Career Development: The Happiness Advantage
I am a positive person by nature, and I’ve read many books on positive thinking. However, I’ve never read anything that I felt would be useful to someone who views the world through a more critical lens. Even though I enjoy positive psychology books, I recognize most are a little too “hearts & flowers” to influence a true change in others. That is, until I read “The Happiness Advantage: The Seven Principles of Positive Psychology That Fuel Success and Performance at Work” (Shawn Anchor). I think this is one book that every manager should read.
The reason I think this is because the author writes about seven actionable “happiness” principles proven to improve human performance. It’s not a “don’t worry, be happy” sing-a-long, it’s practical.
If you are like me, you will probably recognize a couple of the principles and realize you’ve been using them your entire life. For example, “The Tetris Effect” is when you train your brain to see the positives more than the negatives. Our brain takes in so much information each day that it has to filter much of it out. Which do you choose? The positive or the negative? In this video, the author explains the principle in more detail:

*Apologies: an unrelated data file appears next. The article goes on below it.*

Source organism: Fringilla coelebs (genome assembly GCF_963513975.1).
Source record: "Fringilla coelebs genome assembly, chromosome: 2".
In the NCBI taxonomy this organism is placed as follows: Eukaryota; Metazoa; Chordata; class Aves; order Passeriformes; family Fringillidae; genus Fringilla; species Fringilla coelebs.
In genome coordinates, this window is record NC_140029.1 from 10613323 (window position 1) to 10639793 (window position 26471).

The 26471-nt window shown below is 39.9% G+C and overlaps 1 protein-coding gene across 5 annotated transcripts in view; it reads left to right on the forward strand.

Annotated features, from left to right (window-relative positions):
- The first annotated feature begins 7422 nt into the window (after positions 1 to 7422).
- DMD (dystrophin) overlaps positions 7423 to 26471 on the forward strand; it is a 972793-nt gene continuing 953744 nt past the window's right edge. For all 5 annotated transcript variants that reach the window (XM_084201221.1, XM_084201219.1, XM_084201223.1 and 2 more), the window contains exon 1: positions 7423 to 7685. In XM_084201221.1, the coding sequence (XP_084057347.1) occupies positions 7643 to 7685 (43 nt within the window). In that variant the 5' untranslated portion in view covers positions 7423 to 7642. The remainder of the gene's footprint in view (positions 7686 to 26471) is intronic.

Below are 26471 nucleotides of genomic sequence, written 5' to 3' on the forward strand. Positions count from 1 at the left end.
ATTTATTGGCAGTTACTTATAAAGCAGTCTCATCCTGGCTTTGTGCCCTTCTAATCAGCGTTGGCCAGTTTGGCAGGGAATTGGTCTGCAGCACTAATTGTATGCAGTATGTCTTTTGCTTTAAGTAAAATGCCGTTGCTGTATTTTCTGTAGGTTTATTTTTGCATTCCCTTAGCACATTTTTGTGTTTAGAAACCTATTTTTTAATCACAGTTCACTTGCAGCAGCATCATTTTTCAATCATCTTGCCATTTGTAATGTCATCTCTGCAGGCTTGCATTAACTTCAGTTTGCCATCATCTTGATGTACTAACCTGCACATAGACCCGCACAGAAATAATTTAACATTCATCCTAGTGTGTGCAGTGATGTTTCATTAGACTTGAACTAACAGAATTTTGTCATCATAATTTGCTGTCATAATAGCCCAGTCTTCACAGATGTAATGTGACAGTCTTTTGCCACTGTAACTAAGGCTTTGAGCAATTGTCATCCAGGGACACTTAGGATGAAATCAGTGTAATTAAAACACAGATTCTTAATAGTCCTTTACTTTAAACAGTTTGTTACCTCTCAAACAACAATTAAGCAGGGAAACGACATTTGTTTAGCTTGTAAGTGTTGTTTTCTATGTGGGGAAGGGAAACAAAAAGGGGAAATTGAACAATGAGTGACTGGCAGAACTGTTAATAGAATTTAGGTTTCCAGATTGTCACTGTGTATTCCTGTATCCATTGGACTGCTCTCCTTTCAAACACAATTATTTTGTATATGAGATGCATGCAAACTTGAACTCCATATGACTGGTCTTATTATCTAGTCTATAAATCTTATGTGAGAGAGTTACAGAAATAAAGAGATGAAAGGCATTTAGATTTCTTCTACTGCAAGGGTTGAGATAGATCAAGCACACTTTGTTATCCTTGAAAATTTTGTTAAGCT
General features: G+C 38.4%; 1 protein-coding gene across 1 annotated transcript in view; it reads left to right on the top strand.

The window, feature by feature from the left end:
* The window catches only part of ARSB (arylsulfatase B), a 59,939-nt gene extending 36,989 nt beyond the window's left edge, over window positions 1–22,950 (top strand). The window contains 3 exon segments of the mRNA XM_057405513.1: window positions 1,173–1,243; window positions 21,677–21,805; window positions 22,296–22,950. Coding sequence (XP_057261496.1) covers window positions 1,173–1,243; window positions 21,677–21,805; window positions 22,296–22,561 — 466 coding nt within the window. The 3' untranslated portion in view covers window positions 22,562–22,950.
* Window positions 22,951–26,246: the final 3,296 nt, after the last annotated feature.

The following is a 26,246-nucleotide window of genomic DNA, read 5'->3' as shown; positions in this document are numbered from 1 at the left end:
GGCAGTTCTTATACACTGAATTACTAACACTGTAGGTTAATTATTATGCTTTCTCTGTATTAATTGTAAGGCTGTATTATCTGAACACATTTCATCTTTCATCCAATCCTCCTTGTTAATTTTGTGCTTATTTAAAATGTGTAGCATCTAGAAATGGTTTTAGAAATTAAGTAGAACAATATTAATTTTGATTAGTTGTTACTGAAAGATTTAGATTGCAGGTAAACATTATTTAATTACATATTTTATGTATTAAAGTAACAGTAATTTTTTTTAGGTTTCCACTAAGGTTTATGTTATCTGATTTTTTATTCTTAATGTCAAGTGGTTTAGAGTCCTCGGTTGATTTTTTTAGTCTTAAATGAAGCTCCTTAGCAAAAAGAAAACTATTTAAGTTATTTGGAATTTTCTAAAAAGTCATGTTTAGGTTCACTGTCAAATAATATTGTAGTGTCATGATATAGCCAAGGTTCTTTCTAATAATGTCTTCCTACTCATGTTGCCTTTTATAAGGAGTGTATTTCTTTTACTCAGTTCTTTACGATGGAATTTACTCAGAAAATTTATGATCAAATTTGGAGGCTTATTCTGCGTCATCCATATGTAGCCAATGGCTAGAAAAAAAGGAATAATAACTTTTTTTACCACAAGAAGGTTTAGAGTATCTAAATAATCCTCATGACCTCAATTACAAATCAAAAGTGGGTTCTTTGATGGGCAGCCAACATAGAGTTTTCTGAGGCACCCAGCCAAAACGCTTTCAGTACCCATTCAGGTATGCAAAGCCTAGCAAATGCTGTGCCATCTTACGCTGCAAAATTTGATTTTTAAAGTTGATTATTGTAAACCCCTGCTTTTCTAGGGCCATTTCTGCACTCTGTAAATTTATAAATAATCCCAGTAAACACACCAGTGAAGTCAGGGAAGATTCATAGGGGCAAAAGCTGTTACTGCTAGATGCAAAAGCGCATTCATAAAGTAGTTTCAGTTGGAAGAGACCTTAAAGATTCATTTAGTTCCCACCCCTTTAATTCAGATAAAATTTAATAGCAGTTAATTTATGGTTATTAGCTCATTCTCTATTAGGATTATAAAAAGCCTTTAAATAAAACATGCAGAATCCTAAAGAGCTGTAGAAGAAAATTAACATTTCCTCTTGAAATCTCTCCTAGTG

Improving our skill in reducing negativity in the workplace will reduce stress, increase productivity and decrease turnover. Not only that, it’s good for our own career development. Most people believe that hard work alone predicts success, and after they become successful, they will finally be happy. What if happiness itself influences our successes? What if it accelerates our successes? What if we can be happy now because Douglas Adams (English humorist and science fiction novelist) was on to something when he said, “I may not have gone where I intended to go, but I think I have ended up where I needed to be.” Don’t wait for the next promotion to be happy … test it yourself by learning the simple principles in “The Happiness Advantage: The Seven Principles of Positive Psychology That Fuel Success and Performance at Work.”